Mar 17 Species concepts in space and time. The origin of biodiversity. Ch 17 & 18 Study Questions Pdficon small.gif Lecture 12 PDF
Mar 22 Speciation mechanisms, Hybridization, reproductive character displacement, and speciation. Ch 17 & 18 Study Questions Pdficon small.gif Lecture 13 PDF
Mar 24 Systematics, the study of biodiversity and its origins. Problems in constructing relationships: polymorphisms and homoplasy. Ch 2 &3 Study Questions Pdficon small.gif Lecture 14 & 15 PDF
Mar 29 Homoplasy (continued): convergence, parallelisms, and reversals in evolution. Tree thinking. Ch 2 & 3 Pdficon small.gifConstructing Trees Handout
Pdficon small.gifTrees Worksheet
Study Questions
Mar 31 Reconstructing evolutionary trees from morphological and molecular data. Ch 2 & 3 Pdficon small.gifProblem Set 4
Study Questions
Pdficon small.gif Lecture 16 PDF
Apr 5 The tempo of molecular evolution; is there a molecular clock? Ch 2 Problem Set 4 Answer Key
Study Questions
Pdficon small.gifLect 17 & 18 PDF

Apr 7 A review of the tree of life and the major innovations in animal evolution. & Quiz 2 Review intro bio Study Questions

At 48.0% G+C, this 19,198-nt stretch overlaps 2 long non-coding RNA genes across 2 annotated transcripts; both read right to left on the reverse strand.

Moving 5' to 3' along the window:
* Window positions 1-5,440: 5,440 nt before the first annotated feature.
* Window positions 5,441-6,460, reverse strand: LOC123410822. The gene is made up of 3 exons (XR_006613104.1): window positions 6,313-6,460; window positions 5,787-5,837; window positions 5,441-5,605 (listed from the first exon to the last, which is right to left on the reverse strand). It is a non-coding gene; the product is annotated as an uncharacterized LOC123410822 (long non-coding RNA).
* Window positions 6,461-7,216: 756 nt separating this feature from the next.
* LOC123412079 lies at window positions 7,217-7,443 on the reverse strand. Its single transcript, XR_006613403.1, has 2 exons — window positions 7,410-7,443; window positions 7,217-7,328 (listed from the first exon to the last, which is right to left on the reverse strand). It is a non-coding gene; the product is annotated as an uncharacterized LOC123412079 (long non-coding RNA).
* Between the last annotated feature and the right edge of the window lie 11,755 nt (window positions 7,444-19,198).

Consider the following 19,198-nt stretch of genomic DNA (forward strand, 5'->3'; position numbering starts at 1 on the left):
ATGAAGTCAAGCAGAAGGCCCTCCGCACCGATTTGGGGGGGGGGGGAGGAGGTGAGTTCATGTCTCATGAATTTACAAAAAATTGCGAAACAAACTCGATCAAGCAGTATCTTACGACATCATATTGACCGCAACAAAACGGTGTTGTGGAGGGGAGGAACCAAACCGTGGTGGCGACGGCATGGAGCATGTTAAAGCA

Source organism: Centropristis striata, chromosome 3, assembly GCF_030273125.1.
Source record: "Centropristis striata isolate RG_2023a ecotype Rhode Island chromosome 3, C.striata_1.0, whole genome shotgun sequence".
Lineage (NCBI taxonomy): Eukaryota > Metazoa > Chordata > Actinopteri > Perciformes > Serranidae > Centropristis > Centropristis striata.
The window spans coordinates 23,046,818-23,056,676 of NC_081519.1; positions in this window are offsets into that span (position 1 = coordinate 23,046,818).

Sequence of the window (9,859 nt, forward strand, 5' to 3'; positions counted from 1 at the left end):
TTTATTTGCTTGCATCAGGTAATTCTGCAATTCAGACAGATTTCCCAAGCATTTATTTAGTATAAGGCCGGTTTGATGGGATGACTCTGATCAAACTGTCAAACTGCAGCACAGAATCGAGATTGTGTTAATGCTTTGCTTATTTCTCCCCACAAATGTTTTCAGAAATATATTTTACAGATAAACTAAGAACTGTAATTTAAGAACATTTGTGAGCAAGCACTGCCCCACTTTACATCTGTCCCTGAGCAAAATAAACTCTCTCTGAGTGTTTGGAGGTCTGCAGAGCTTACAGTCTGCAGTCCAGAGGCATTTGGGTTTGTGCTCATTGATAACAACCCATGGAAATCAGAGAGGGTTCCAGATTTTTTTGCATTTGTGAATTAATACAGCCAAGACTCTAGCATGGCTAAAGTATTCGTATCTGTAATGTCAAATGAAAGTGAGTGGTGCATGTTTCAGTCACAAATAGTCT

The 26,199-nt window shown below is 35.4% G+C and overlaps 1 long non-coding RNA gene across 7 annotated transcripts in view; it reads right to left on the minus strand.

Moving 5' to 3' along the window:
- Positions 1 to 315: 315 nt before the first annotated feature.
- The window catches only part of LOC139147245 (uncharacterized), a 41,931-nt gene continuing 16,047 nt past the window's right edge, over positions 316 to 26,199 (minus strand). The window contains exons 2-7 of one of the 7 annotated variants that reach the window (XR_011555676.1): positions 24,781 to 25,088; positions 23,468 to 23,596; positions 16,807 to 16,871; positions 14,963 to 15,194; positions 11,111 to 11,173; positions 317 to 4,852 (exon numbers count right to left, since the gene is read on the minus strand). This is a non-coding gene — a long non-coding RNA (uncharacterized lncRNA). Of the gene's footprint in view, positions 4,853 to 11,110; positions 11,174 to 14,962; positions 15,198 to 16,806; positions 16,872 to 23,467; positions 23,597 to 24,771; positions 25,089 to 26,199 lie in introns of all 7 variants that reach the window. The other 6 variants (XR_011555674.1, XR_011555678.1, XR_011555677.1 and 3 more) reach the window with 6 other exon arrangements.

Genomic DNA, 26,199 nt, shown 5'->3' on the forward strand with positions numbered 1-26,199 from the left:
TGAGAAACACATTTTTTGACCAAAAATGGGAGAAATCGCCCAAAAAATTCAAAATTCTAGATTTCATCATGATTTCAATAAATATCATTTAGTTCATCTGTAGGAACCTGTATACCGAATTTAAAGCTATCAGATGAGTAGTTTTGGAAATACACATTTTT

Apr 12 The origin of evolutionary novelties: Body plans, constraints; pre-adaptation, modification of existing traits: gene duplication, gene regulation. Ch 21 & 22 Study Questions Pdficon small.gif Lecture 19 PDF
Apr 14 Evolutionary novelties (continued) Homeobox genes, Master control genes. Flies with eyes on their wings. Ontogeny and phylogeny, Allometry. Ch 21 & 22 Quiz 2 Answer Key
Study Questions

Pdficon small.gifLect 20 PDF

Apr 19 Overview of the fossil record. Paleozoic: Cambrian explosion? Origin of vertebrates, invasion of land. Ordovician (age of jawless vertebrates), Silurian (first life on land), Devonian (age of fishes). Carboniferous (clubmoss forests); Permian. Origin of mammals. The Permo-Triassic boundary mass extinction Ch 4 & 5 (plus 168-171 and Box 7A) Study Questions Pdficon small.gifLecture 21 Part 1 PDF
Pdficon small.gifLecture 21 Part 2 PDF
Apr 21 Mesozoic: The age of reptiles. Pangea, Laurasia & Gondwanaland. Origin of birds; insects and angiosperms radiate. K-T Boundary: extinction of the dinosaurs. Birds and mammals cross the boundary Ch 4 & 5 & 6 Study Questions Pdficon small.gifLecture 22 PDF
Apr 26 The Cenozoic: Greenhouse to Icehouse. Continental drift, land bridges, mountain building. Modern biogeographic distributions take shape. The great American interchange. Primate evolution. Ch 4, 5 & 6 Study Questions

Pdficon small.gifLecture 23 PDF Part 1
Pdficon small.gifLecture 23 PDF Part 2

Apr 28 Human evolution; Mitochondrial Eve and her relatives. Africa, our most diverse continent. Humans invade Asia and the Pacific and later North America. Biogeography and Biodiversity Ch 4, 5 & 6 Study Questions Pdficon small.gifLecture 24 PDF
May 5 EXAM 2 and COMPREHENSIVE FINAL EXAM (8 am) ---------